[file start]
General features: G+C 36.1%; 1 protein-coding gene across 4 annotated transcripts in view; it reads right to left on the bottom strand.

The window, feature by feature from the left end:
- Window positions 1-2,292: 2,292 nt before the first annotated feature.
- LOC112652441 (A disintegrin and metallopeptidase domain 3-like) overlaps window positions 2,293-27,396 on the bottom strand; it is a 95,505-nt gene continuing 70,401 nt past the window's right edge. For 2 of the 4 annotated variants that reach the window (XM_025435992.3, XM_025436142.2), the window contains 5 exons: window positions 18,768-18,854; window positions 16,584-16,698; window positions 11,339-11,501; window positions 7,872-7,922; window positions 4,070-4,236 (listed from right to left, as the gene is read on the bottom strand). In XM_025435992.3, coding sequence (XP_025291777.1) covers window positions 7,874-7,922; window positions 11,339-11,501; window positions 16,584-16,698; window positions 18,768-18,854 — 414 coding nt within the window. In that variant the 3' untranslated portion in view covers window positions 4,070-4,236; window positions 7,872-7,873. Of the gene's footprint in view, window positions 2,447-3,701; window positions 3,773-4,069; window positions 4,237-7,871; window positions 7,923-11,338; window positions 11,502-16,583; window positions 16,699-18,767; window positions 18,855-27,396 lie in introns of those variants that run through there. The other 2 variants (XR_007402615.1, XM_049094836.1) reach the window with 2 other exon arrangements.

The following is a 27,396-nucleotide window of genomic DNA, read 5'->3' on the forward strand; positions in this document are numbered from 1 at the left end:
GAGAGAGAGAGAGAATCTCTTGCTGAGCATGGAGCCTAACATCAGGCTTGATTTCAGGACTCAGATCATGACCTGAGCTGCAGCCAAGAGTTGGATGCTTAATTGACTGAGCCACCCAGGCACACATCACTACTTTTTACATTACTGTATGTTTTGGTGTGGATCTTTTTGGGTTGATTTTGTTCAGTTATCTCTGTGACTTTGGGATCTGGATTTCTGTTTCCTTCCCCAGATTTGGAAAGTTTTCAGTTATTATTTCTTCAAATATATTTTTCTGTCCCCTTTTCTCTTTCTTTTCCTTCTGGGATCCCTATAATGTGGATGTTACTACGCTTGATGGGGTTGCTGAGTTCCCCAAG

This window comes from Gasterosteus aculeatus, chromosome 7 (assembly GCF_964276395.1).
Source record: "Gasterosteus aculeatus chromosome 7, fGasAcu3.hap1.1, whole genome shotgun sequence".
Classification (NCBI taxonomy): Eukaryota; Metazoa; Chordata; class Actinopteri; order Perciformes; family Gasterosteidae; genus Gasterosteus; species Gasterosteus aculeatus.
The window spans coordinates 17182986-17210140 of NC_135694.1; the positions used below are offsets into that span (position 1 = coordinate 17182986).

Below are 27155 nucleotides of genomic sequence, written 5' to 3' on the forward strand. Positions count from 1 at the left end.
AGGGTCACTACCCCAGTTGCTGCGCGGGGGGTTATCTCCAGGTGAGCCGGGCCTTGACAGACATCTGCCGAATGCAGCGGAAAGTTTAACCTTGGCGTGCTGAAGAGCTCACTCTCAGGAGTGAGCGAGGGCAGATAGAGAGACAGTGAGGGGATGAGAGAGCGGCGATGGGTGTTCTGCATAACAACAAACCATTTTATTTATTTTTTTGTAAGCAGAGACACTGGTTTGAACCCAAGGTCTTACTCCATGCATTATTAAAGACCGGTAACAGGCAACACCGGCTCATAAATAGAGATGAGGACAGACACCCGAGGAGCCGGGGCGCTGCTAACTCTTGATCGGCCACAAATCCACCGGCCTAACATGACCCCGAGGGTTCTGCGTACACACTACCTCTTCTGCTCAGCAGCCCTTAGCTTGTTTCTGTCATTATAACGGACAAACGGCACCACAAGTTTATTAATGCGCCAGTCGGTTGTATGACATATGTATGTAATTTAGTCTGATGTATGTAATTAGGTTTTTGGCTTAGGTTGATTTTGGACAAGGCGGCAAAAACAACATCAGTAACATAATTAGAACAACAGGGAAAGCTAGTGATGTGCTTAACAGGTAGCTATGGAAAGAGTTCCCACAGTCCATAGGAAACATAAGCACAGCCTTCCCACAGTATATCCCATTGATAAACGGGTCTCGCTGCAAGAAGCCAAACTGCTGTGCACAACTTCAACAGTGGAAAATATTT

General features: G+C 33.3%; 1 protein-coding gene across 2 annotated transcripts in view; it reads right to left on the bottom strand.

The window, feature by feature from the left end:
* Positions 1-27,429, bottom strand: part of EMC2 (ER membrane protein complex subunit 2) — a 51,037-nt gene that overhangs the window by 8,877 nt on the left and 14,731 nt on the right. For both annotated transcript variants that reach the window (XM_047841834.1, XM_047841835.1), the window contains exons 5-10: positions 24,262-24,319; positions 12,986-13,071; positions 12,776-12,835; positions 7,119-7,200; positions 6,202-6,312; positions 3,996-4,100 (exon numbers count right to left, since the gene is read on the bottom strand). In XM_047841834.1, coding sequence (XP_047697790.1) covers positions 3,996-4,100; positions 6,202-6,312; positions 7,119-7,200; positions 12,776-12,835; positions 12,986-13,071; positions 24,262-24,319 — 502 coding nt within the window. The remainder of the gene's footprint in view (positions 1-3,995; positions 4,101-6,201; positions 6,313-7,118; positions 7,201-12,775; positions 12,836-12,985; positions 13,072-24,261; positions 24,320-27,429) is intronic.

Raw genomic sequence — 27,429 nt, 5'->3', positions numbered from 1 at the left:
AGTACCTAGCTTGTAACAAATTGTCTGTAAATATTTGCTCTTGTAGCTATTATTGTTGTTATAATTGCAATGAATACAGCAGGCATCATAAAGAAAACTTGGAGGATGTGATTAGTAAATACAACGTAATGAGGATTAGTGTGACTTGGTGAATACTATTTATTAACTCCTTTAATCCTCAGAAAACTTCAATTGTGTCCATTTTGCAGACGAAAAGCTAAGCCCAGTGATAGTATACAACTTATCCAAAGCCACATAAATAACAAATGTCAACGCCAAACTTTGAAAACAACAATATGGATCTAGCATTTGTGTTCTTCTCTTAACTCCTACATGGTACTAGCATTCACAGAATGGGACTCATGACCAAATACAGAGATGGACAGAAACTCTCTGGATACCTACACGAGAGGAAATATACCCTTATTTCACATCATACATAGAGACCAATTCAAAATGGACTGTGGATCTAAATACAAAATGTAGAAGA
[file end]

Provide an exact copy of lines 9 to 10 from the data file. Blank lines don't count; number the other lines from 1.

Classification (NCBI taxonomy): Eukaryota; Metazoa; Chordata; class Actinopteri; order Perciformes; family Gasterosteidae; genus Gasterosteus; species Gasterosteus aculeatus.
The window spans coordinates 17182986-17210140 of NC_135694.1; the positions used below are offsets into that span (position 1 = coordinate 17182986).